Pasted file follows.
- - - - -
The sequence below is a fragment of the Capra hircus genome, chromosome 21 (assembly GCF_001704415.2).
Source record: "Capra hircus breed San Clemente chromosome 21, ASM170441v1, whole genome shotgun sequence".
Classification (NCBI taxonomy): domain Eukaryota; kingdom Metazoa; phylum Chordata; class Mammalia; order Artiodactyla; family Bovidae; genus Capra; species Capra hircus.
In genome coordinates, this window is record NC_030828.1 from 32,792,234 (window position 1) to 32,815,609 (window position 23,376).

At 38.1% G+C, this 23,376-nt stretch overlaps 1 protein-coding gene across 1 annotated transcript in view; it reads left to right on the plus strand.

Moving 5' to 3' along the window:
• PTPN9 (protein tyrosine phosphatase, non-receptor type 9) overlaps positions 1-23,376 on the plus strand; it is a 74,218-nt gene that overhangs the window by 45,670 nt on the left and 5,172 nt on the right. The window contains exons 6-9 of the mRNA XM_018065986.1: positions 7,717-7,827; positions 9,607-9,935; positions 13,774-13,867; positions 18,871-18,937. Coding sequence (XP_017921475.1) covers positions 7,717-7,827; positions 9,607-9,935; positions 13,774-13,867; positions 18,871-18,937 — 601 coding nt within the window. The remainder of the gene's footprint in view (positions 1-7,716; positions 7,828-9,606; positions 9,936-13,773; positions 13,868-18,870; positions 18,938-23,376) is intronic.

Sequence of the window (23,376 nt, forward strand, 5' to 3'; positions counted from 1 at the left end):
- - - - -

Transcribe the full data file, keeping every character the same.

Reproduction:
The sequence below is a fragment of the Capra hircus genome, chromosome 21 (assembly GCF_001704415.2).
Source record: "Capra hircus breed San Clemente chromosome 21, ASM170441v1, whole genome shotgun sequence".
Classification (NCBI taxonomy): domain Eukaryota; kingdom Metazoa; phylum Chordata; class Mammalia; order Artiodactyla; family Bovidae; genus Capra; species Capra hircus.
In genome coordinates, this window is record NC_030828.1 from 32,792,234 (window position 1) to 32,815,609 (window position 23,376).

At 38.1% G+C, this 23,376-nt stretch overlaps 1 protein-coding gene across 1 annotated transcript in view; it reads left to right on the plus strand.

Moving 5' to 3' along the window:
• PTPN9 (protein tyrosine phosphatase, non-receptor type 9) overlaps positions 1-23,376 on the plus strand; it is a 74,218-nt gene that overhangs the window by 45,670 nt on the left and 5,172 nt on the right. The window contains exons 6-9 of the mRNA XM_018065986.1: positions 7,717-7,827; positions 9,607-9,935; positions 13,774-13,867; positions 18,871-18,937. Coding sequence (XP_017921475.1) covers positions 7,717-7,827; positions 9,607-9,935; positions 13,774-13,867; positions 18,871-18,937 — 601 coding nt within the window. The remainder of the gene's footprint in view (positions 1-7,716; positions 7,828-9,606; positions 9,936-13,773; positions 13,868-18,870; positions 18,938-23,376) is intronic.

Sequence of the window (23,376 nt, forward strand, 5' to 3'; positions counted from 1 at the left end):